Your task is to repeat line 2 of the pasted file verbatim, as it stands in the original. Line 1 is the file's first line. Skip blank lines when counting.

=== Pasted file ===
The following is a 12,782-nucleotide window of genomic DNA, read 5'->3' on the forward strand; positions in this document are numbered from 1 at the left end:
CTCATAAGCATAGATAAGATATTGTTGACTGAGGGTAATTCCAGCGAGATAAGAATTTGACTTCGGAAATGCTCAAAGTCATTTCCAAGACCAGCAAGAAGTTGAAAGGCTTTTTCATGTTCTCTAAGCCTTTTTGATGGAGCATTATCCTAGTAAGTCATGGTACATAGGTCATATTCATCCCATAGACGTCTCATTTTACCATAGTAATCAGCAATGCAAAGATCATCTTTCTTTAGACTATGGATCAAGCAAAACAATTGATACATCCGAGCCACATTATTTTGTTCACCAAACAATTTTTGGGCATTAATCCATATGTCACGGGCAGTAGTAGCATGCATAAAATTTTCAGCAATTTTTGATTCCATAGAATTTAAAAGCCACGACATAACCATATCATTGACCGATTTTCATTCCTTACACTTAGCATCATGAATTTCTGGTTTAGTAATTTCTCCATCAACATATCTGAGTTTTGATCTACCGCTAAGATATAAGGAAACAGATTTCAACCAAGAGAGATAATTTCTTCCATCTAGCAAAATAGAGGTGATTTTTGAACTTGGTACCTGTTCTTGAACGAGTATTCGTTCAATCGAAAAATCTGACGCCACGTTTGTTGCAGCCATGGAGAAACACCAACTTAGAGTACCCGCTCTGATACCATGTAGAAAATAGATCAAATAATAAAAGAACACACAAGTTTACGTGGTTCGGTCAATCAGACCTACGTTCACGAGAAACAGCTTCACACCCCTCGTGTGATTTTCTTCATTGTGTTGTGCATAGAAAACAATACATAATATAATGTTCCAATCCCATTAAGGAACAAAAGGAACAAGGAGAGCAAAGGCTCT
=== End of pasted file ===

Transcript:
CTCATAAGCATAGATAAGATATTGTTGACTGAGGGTAATTCCAGCGAGATAAGAATTTGACTTCGGAAATGCTCAAAGTCATTTCCAAGACCAGCAAGAAGTTGAAAGGCTTTTTCATGTTCTCTAAGCCTTTTTGATGGAGCATTATCCTAGTAAGTCATGGTACATAGGTCATATTCATCCCATAGACGTCTCATTTTACCATAGTAATCAGCAATGCAAAGATCATCTTTCTTTAGACTATGGATCAAGCAAAACAATTGATACATCCGAGCCACATTATTTTGTTCACCAAACAATTTTTGGGCATTAATCCATATGTCACGGGCAGTAGTAGCATGCATAAAATTTTCAGCAATTTTTGATTCCATAGAATTTAAAAGCCACGACATAACCATATCATTGACCGATTTTCATTCCTTACACTTAGCATCATGAATTTCTGGTTTAGTAATTTCTCCATCAACATATCTGAGTTTTGATCTACCGCTAAGATATAAGGAAACAGATTTCAACCAAGAGAGATAATTTCTTCCATCTAGCAAAATAGAGGTGATTTTTGAACTTGGTACCTGTTCTTGAACGAGTATTCGTTCAATCGAAAAATCTGACGCCACGTTTGTTGCAGCCATGGAGAAACACCAACTTAGAGTACCCGCTCTGATACCATGTAGAAAATAGATCAAATAATAAAAGAACACACAAGTTTACGTGGTTCGGTCAATCAGACCTACGTTCACGAGAAACAGCTTCACACCCCTCGTGTGATTTTCTTCATTGTGTTGTGCATAGAAAACAATACATAATATAATGTTCCAATCCCATTAAGGAACAAAAGGAACAAGGAGAGCAAAGGCTCT